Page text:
A few years during the start of the pandemic I worked a call center for a billing department of a healthcare system that encompassed several hospitals/facilities located on the east coast of the United States. I worked remotely and because I was the only one who lived further west I got the late shift and was often the only one working the last two hours the line was open. Of course they refused to hire anyone else for the late shift because I was so good at handling the nightly call volume by myself.
Cue call from a pleasant representative from one of the worst health insurance companies in the US. Let’s call her Edna since she embodied the best of the company she worked for.
Edna was calling on behalf of a patient to review a bill, no big deal, it happens all the time. However, all Edna had was the patient’s name, invoice number, and a half an incorrect address. When I told her that I can’t verify the patient’s information I get this gem:
Edna: Well, why don’t you tell me the information so you can review this bill?
Because I could not believe what I was hearing I asked her to repeat herself so I could be sure she was asking me to violate US federal law.
Edna: I don’t have the other information right now but I need to get this reviewed tonight. Can’t you tell me?
So yes, yes she was. I’m not sure why she only had the patient’s name and half their address but then again, this was Edna and after talking with previous Ednas I wasn’t that surprised. She still wasn’t getting anything though.
It was the last two hours of my shift – I was tired, I had been taking back to back calls from people screaming at me because the US healthcare system sucks and I was just there to be their punching bag but being told by management to ‘suck it up’. So before I could stop myself out slipped:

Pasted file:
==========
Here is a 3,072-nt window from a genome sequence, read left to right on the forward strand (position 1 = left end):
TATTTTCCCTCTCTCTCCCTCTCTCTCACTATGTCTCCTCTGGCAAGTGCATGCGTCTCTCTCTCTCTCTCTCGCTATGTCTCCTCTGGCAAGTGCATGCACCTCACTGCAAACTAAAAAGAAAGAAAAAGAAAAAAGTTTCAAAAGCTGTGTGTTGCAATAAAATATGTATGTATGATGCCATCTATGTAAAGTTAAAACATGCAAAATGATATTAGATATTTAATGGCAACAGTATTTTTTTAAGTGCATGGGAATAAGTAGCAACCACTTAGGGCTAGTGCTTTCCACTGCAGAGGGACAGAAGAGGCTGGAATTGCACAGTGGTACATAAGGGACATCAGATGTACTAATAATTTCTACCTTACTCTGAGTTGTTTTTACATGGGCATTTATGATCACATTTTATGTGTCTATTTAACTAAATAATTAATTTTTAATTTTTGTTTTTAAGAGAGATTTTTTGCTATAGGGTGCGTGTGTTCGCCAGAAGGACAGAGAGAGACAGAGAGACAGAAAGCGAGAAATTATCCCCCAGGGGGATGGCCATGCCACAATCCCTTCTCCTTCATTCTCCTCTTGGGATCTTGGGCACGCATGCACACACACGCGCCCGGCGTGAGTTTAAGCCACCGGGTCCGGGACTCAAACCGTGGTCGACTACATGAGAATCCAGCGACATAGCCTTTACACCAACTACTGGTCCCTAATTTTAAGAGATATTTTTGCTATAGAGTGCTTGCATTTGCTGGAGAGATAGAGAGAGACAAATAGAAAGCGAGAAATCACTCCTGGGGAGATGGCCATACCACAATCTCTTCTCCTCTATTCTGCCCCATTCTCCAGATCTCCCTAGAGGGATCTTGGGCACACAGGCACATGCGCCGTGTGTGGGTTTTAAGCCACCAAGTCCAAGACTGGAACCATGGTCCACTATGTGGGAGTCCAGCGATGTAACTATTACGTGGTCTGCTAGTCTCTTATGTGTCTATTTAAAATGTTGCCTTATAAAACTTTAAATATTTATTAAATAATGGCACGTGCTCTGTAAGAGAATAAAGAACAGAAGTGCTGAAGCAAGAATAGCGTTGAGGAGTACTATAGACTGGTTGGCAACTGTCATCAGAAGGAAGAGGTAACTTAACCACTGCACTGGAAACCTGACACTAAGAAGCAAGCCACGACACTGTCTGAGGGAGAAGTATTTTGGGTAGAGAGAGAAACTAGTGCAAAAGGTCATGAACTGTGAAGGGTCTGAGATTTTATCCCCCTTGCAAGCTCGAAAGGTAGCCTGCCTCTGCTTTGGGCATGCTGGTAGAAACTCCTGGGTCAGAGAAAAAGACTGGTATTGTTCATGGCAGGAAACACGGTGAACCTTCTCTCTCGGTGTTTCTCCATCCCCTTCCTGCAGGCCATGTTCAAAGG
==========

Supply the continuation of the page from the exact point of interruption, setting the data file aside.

Me: As someone else who works in the healthcare field I know you are also aware of how important HIPAA is and how we have to work hard to make sure we are always protecting our patient’s private information 🙂
Edna was not amused. She proceeds to rip into me that I don’t know what I’m doing, I don’t know what HIPAA is, I’m just being lazy and don’t want to help her, etc. Whenever I manage to get a word in edgewise I cheerily commiserated that yes, sometimes the law can make things inconvenient but alas, that’s just one of the joys of working in healthcare but I know she agrees that it’s important to protect our patient’s data and I know that she works hard for make sure we keep that information secure 🙂
Finally, she gives up and hangs up in rage. Over the next half hour she calls, hangs up when she hears my voice, and calls again before finally accepting her fate and giving up for the night. I don’t know what happened with her the next day but I’m sure she managed to find someone else on my team who was willing to be a bit more flexible with the law but that’s a whole other saga.